This explanation is laughable. Since when does a University rely on SEC filings and online financial reporting services to learn about the transactions and financial conflicts of its faculty members in order to discharge its fiduciary duty to disclose these transactions to NIH?

Even worse, the American Psychiatric Association has parroted Stanford’s assertion that Dr. Schatzberg made the required disclosures. In an interview with the New York Times, Dr. Nada L. Stotland, president of the psychiatric association, said the group had studied Mr. Grassley’s letter and Stanford’s response and agreed with Stanford. Dr. Schatzberg will take over as president of the association as planned, she said. The association and the University here are being disingenuous – treating an ethical issue as a technical legalism. But even on legally technical grounds their case fails. Is that the standard that Stanford and the APA wish to state for the record?

Once again, it is time for Stanford to get real about the boundary between commerce and academia. And, in view of the unjustified promotion of their commercial interest by Dr. Schatzberg and his corporate associates through academic outlets, it is time for the American Psychiatric Association to grasp the nettle and to reconsider Dr. Schatzberg’s fitness to serve as president in 2009.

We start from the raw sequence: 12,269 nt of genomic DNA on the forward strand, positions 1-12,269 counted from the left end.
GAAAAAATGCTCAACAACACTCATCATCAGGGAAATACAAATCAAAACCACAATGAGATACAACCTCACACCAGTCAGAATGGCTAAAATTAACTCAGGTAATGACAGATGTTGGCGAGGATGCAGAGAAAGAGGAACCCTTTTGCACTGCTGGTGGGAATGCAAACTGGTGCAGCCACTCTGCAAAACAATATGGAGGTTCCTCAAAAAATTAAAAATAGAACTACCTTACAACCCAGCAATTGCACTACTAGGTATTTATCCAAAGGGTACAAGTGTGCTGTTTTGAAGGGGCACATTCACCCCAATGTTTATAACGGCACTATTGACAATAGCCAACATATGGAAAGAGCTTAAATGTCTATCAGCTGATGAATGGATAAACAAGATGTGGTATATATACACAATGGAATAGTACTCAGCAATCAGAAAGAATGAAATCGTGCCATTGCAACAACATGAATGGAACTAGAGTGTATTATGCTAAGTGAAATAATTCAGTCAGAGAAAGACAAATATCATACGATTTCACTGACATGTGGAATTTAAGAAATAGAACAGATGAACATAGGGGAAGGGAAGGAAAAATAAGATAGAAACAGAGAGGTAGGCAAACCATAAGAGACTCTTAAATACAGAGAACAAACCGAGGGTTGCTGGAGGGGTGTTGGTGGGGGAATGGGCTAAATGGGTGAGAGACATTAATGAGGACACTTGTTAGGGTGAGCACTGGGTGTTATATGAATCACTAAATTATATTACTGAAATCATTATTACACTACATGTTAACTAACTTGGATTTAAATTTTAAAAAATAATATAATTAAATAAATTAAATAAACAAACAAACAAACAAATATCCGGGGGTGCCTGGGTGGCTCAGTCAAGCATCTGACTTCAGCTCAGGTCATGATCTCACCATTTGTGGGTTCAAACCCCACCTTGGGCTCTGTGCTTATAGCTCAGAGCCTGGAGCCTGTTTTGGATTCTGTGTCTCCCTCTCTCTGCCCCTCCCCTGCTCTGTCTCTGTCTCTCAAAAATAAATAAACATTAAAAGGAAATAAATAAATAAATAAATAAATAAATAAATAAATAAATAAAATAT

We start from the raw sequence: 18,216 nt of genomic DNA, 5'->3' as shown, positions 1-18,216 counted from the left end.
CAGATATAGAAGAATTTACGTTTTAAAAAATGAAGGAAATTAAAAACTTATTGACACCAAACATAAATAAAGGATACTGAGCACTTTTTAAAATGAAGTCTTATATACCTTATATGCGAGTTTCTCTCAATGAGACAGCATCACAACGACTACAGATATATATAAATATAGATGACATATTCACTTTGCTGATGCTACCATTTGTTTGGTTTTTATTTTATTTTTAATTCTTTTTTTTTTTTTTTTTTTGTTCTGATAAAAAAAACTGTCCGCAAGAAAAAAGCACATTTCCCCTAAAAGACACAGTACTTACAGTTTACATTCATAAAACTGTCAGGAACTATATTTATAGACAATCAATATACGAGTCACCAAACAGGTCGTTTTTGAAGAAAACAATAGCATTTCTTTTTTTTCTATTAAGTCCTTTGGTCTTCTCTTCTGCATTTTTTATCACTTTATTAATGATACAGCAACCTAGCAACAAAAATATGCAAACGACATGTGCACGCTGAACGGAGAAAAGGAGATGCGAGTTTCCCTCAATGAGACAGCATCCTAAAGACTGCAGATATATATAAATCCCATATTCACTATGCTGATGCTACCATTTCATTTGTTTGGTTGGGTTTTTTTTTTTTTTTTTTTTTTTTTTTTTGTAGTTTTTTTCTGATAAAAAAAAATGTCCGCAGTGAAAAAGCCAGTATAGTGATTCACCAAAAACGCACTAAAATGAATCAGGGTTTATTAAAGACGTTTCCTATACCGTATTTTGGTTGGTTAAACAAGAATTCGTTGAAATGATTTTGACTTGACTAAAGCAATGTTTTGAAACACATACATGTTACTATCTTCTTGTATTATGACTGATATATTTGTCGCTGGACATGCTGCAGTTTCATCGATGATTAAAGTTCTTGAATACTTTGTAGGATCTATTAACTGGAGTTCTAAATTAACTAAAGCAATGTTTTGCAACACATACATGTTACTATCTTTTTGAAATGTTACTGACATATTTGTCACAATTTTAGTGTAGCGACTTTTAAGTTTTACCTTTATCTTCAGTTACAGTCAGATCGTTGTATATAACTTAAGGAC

Unknown said...

I'll start by disclosing my conflicts -- I work at Stanford and am an alum. I have read this blog and the materials referenced, and am not able to follow some of the concerns. For example, the blog implies that Stanford used SEC filings to learn about conflict of interest and that this is "laughable". However, my reading of Stanford's action is that they commented on SEC filings, but did not imply that this is how they learn about conflict of interest. In the public statement pdf shared by the blog author, Stanford states:
"Dr. Schatzberg has consistently disclosed on his annual conflict-of-interest forms his ownership
of equity in Corcept Therapeutics in excess of $100,000 (the highest dollar category on the
form). Once his financial interest was disclosed, further information was obtained in connection
with managing any conflict of interest with research at Stanford. Such conflicts are reviewed by the Conflict of Interests Committee at the School of Medicine as well as the Institutional Review
Board, which reviews proposed research involving human subjects. As part of the further
conflict of interest review, Dr. Schatzberg disclosed in writing his ownership of the Corcept
stock and its actual value. As a result, Stanford was fully aware of the value of his stock based on
his disclosures to the University. In addition, information about his stock ownership and stock
sales was publicly disclosed through SEC filings and is available online through financial
reporting services."